Death or Liberty: African Americans and Revolutionary America

Death or Liberty African Americans and Revolutionary America In Death or Liberty Douglas R Egerton offers a sweeping chronicle of African American history stretching from Britain s victory in the Seven Years War to the election of slaveholder Thomas Jeffe

  • Title: Death or Liberty: African Americans and Revolutionary America
  • Author: Douglas R. Egerton
  • ISBN: 9780195306699
  • Page: 405
  • Format: Hardcover
  • In Death or Liberty, Douglas R Egerton offers a sweeping chronicle of African American history stretching from Britain s 1763 victory in the Seven Years War to the election of slaveholder Thomas Jefferson as president in 1800 While American slavery is usually identified with the cotton plantations, Egerton shows that on the eve of the Revolution it encompassed everythiIn Death or Liberty, Douglas R Egerton offers a sweeping chronicle of African American history stretching from Britain s 1763 victory in the Seven Years War to the election of slaveholder Thomas Jefferson as president in 1800 While American slavery is usually identified with the cotton plantations, Egerton shows that on the eve of the Revolution it encompassed everything from wading in the South Carolina rice fields to carting goods around Manhattan to serving the households of Boston s elite More important, he recaptures the drama of slaves, freed blacks, and white reformers fighting to make the young nation fulfill its republican slogans Although this struggle often unfolded in the corridors of power, Egerton pays special attention to what black Americans did for themselves in these decades, and his narrative brims with compelling portraits of forgotten figures such as Quok Walker, a Massachusetts runaway who took his master to court and thereby helped end slavery in that state Absalom Jones, a Delaware house slave who bought his freedom and later formed the Free African Society and Gabriel, a young Virginia artisan who was hanged for plotting to seize Richmond and hold James Monroe hostage Egerton argues that the Founders lacked the courage to move decisively against slavery despite the real possibility of peaceful, if gradual, emancipation Battling ouge odds, African American activists and rebels succeeded in finding liberty if never equality only in northern states Canvassing every colony and state, as well as incorporating the wider Atlantic world, Death or Liberty offers a lively and comprehensive account of black Americans and the Revolutionary era in America.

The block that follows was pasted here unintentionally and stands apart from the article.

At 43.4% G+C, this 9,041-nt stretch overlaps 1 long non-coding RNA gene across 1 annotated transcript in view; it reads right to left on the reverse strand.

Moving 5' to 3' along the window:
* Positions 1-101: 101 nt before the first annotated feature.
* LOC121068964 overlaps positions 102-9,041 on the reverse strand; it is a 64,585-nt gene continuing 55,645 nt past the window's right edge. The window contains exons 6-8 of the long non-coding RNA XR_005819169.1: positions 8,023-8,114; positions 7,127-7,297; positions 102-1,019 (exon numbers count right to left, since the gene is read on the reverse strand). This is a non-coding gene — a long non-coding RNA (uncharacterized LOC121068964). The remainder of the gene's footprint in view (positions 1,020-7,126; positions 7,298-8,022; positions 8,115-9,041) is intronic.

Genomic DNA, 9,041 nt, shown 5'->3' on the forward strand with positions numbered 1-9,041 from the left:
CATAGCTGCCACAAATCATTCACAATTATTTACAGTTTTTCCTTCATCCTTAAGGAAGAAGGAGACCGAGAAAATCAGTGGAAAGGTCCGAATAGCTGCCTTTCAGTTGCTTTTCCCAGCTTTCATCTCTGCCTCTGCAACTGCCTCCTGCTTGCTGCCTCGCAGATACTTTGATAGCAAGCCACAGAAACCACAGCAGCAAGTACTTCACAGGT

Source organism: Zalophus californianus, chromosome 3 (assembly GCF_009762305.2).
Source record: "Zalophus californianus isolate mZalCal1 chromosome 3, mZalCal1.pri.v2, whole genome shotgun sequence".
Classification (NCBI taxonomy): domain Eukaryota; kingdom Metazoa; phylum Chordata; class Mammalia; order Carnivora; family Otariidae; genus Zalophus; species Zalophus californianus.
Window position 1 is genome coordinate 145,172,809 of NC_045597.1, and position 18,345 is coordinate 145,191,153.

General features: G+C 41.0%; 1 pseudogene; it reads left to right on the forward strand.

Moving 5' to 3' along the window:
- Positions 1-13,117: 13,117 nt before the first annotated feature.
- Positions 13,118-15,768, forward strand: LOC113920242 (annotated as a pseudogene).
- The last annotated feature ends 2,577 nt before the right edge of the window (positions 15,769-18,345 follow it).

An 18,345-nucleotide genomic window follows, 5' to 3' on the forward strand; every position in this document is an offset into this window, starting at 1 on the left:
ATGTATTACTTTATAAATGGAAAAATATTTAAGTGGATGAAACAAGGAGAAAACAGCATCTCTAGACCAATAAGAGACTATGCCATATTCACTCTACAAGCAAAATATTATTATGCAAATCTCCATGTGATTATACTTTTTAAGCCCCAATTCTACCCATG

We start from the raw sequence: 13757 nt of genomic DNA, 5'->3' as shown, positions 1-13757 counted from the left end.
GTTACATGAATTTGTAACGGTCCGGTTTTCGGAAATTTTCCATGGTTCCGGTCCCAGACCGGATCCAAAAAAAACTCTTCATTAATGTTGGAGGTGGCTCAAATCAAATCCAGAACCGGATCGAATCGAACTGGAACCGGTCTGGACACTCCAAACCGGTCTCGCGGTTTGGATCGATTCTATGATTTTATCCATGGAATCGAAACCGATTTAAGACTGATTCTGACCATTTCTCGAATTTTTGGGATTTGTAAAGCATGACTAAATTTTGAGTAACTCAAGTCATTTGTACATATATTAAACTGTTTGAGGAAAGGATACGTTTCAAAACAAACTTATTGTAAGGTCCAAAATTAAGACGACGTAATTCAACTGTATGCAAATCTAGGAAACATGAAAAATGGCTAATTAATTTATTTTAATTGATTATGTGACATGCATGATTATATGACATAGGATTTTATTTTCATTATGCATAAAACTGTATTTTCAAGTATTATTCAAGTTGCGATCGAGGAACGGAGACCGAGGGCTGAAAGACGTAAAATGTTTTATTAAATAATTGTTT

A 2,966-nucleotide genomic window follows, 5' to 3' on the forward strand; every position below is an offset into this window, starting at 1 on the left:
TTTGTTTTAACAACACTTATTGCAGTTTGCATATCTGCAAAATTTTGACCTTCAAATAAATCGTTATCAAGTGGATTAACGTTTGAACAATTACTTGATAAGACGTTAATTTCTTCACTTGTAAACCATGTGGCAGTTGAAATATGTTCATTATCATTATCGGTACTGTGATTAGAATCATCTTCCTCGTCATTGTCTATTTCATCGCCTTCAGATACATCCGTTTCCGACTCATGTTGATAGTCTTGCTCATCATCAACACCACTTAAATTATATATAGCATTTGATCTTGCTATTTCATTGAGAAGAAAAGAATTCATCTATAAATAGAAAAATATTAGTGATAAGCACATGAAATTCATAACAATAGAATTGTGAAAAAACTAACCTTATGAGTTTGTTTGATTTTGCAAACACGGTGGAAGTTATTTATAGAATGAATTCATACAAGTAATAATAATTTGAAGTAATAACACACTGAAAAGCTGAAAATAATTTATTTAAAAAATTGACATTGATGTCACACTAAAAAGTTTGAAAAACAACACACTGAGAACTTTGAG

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      Published :2018-09-05T19:07:30+00:00

    One thought on “Death or Liberty: African Americans and Revolutionary America”

    1. That the American revolutionaries were inconsistent in their application of theory to practice was clearly evident in the case of slavery, an institution the rebels accused Britain of wanting to impose on them, but which they in turn inflicted on African slaves before, during, and after the Revolution. "How is it," Samuel Johnson consequently asked, "that we hear the loudest yelps for liberty from the drivers of negroes?"In this 2009 monograph, Douglas Egerton does not dispute Johnson's underlyi [...]

    2. Extremely well documented book. Lots of forgotten American history. The thousands of Americans of African descent who fought in the Revolutionary War thinking that the Declaration of Independence would lead to its natural conclusion and free there brethren. Thousands more joined the British when they were promised freedom from slavery if they fought for the King. Cheated and treated poorly by both sides it's a cautionary tale and if a few more politicians had shown any courage, slavery, after th [...]

    3. Read it for a research projectHad good tidbits of information but was awfully dry but then again I'm not really a history reader, more of a historical fiction reader.What really annoyed me was how poorly written it was. Egerton often wrote something and then repeated it almost word for word a paragraph or page latter, as if he forgot he said it already. The title is witty, but there is nothing in this book that cannot be found in other books. I would suggest Wilkin'sJefferson's Pillowinstead.

    4. Not really gripping. Basic point seems to be that Americans of the Revolutionary generation didn't live up to its rhetoric, at least in the matter of how they treated the suppliers of lifelong "unfree labor." (i.e black people.)One interesting note: in the northern states slavery seems to have been mostly an urban rather than a rural phenomenon.

    5. Hard to get through and a bit dry, but enlightening enough to make up for it. This book provides a lot of context for the situation people in places like Ferguson find themselves in.

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